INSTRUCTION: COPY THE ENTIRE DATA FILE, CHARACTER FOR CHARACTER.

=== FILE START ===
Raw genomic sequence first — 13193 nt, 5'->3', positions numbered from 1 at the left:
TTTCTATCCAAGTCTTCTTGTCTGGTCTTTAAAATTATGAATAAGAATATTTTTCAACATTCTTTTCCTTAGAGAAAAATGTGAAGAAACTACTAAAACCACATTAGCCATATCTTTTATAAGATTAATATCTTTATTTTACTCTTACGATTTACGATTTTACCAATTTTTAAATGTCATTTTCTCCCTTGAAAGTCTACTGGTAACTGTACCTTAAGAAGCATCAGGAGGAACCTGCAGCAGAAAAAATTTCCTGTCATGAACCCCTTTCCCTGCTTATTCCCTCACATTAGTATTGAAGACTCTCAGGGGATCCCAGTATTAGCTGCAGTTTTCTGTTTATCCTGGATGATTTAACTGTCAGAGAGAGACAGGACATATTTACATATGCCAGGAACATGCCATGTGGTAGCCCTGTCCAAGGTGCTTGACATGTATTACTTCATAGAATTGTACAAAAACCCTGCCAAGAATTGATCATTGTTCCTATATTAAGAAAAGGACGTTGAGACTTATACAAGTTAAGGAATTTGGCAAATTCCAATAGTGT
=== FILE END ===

Raw genomic sequence first — 13193 nt, 5'->3', positions numbered from 1 at the left:
TTTCTATCCAAGTCTTCTTGTCTGGTCTTTAAAATTATGAATAAGAATATTTTTCAACATTCTTTTCCTTAGAGAAAAATGTGAAGAAACTACTAAAACCACATTAGCCATATCTTTTATAAGATTAATATCTTTATTTTACTCTTACGATTTACGATTTTACCAATTTTTAAATGTCATTTTCTCCCTTGAAAGTCTACTGGTAACTGTACCTTAAGAAGCATCAGGAGGAACCTGCAGCAGAAAAAATTTCCTGTCATGAACCCCTTTCCCTGCTTATTCCCTCACATTAGTATTGAAGACTCTCAGGGGATCCCAGTATTAGCTGCAGTTTTCTGTTTATCCTGGATGATTTAACTGTCAGAGAGAGACAGGACATATTTACATATGCCAGGAACATGCCATGTGGTAGCCCTGTCCAAGGTGCTTGACATGTATTACTTCATAGAATTGTACAAAAACCCTGCCAAGAATTGATCATTGTTCCTATATTAAGAAAAGGACGTTGAGACTTATACAAGTTAAGGAATTTGGCAAATTCCAATAGTGT